Arcade Quest has a completely different vibe than the other modes. Everything from the cutesy graphics to the very classic arcade-style music is on point. But there isn’t the same attention to detail here as the rest of the game. Because it isn’t as in-depth, you will have dialogue at the bottom of the screen, and the character’s mouths move, but there is no sound since it isn’t voice-acted. 

Small things like this feel a bit strange, but overall, I think the mode will be very popular. You can also run around the map and see other players online in the TEKKEN Fight Lounge. Here, you’ll be able to challenge people online, too.

While battling others, you might need to perfect your craft a little. Thankfully, through practice rounds, you will have the opportunity to learn and grow as a player. One way, called Super Ghost Battle, will have you fighting a copy of yourself that uses AI learning to study the way you play and teach you to fight against, well, yourself, basically. To further hone your skills, there is also My Replay and Tips, where you can watch your videos back, and the game will actually teach you how to improve with tips telling you what you could have done or how you could have avoided something, etc. 

TEKKEN 8 will also let you practice things from the midway point. For instance, say you’re trying to land a combo but keep missing the second or third step. Before, you would have to start at the beginning and run through the whole thing, but in TEKKEN 8, you can start part of the way through to save time and frustration.

So what sets TEKKEN 8 apart from the long list of fighting games? Well, the new gameplay modes are more welcoming to less-experienced players. But the differences are also in the small details. Mortal Kombat 1 features animations and audio that are gorey, whereas TEKKEN 8 feels more vibrant and flashy. And, of course, you can be a bear, so there’s that.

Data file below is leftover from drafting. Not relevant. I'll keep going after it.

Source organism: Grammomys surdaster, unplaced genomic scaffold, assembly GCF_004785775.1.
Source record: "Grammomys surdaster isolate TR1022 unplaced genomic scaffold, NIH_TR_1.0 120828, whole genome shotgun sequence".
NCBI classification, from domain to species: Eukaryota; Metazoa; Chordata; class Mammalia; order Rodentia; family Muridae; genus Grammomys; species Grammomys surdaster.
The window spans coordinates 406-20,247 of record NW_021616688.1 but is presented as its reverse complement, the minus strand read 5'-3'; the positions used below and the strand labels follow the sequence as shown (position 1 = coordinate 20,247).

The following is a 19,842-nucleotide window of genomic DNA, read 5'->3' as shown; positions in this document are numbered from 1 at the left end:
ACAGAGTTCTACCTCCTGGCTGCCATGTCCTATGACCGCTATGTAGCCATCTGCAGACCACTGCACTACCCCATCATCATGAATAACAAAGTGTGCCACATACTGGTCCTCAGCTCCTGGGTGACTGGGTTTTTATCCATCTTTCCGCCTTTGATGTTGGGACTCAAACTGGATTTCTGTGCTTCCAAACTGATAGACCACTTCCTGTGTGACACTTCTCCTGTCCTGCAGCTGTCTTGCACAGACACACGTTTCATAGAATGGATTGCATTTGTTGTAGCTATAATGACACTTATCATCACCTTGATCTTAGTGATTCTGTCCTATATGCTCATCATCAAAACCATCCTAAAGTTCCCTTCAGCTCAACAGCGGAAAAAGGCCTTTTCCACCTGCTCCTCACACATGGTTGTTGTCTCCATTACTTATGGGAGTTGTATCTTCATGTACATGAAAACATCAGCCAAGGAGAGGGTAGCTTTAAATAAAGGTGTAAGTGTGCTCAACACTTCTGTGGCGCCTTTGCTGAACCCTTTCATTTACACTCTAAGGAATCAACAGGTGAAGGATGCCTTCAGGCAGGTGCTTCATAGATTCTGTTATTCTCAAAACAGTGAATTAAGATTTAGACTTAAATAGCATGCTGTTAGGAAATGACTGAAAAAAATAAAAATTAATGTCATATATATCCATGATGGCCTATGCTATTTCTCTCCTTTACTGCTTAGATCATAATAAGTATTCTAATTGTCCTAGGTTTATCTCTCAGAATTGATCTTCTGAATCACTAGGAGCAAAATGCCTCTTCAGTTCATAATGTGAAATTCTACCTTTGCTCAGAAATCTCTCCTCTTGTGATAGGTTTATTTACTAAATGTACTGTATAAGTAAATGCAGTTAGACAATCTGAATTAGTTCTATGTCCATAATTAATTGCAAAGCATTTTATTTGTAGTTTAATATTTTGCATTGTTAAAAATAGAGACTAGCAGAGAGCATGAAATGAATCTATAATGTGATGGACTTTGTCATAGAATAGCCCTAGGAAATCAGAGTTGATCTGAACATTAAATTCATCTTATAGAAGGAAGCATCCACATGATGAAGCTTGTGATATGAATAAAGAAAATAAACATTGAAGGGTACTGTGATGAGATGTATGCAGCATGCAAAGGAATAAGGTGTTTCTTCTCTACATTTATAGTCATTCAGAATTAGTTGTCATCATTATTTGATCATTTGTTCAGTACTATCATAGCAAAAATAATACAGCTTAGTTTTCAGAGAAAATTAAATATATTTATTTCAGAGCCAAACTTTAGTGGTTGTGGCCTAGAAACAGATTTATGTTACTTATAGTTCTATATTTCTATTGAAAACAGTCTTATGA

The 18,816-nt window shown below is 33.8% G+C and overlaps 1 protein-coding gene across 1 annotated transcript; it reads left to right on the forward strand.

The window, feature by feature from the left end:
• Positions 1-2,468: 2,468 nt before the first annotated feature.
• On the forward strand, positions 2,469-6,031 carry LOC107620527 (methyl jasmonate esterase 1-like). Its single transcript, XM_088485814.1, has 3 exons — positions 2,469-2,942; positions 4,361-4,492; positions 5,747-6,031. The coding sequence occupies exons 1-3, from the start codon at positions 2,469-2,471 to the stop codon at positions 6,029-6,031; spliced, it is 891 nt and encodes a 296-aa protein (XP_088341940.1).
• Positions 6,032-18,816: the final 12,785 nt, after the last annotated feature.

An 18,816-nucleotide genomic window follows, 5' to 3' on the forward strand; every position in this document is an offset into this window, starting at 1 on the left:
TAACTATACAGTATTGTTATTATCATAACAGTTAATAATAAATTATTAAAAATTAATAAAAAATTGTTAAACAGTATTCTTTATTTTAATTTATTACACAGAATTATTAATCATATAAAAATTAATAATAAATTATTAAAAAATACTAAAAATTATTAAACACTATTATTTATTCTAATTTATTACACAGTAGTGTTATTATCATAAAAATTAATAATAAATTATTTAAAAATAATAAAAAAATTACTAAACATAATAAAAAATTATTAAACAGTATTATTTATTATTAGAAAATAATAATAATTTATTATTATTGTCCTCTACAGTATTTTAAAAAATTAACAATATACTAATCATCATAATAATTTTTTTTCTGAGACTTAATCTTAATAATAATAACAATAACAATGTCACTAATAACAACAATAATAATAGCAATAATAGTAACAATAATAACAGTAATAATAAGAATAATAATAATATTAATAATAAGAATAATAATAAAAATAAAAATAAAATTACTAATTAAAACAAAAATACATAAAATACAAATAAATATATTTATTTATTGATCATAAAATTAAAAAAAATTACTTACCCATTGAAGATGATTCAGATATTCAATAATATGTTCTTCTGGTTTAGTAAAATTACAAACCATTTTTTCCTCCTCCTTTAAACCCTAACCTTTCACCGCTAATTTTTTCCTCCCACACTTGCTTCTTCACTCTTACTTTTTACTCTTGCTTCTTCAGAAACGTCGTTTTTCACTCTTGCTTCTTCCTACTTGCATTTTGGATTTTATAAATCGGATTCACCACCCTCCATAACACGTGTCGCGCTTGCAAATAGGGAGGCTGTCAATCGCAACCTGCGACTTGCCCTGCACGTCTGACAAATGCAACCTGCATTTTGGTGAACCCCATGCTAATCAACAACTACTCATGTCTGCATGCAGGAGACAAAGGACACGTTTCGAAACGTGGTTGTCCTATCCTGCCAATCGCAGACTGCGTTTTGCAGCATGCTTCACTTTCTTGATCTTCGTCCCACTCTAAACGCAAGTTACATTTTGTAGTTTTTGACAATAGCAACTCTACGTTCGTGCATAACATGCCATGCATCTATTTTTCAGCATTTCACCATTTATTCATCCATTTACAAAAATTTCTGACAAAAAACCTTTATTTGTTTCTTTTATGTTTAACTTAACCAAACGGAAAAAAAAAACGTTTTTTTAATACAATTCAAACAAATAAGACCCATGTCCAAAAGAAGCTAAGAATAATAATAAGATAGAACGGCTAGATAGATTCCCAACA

Instead of a left-to-right battle, the 16 battle stages are a full 360-degree stage. Though you’re still only moving back and forth, the screen will often rotate, giving you a different angle to see things from. Your battles also affect the sets, so barriers may get smashed, etc., during a fight. TEKKEN 8 also has the longest-running continuous story (seriously, they have a Guinness World Record), so there is plenty of lore to take in.

Oh, and TEKKEN Ball. TEKKEN 8 is bringing back TEKKEN Ball. Two players beat a ball back and forth, and it accumulates damage. Whoever gets hit first takes it all. I personally found this mode a bit boring, but that is because it is slower-paced than actual fights. You have to take time to save your combos, strategize, and block, where I just want to blow away anything in my path. 

Is TEKKEN 8 flawless? I wouldn’t say so. The graphics and style clearly blew me away, but, as with most games, there were definitely some issues. If you’re knocked to the ground, you can stay down and end up pushed all over the floor. A few times, I would see Kuma’s fur push through his vest or a foot inside another player’s head. However, it is still early, so there is plenty of time to work the kinks out.

And even more good news! Though TEKKEN 8 releases on January 26th, 2024, a playable demo will be available for PS5 on December 14th and Xbox Series X|S and Steam on December 21st! Now is as good a time as any to jump into the TEKKEN franchise on Unreal Engine 5 and experience all it has to offer with current-gen technology. This means you, too, casual fans. TEKKEN 8 is the one for you!


  • Dayna Eileen

    Dayna is an all-Canadian long-time gamer and geek. She absolutely loves introducing the people she knows to her love for gaming and nerd culture. You can often find her writing about tech, gaming and media across the web.

Dayna Eileen

Written by Dayna Eileen

Dayna is an all-Canadian long-time gamer and geek. She absolutely loves introducing the people she knows to her love for gaming and nerd culture. You can often find her writing about tech, gaming and media across the web.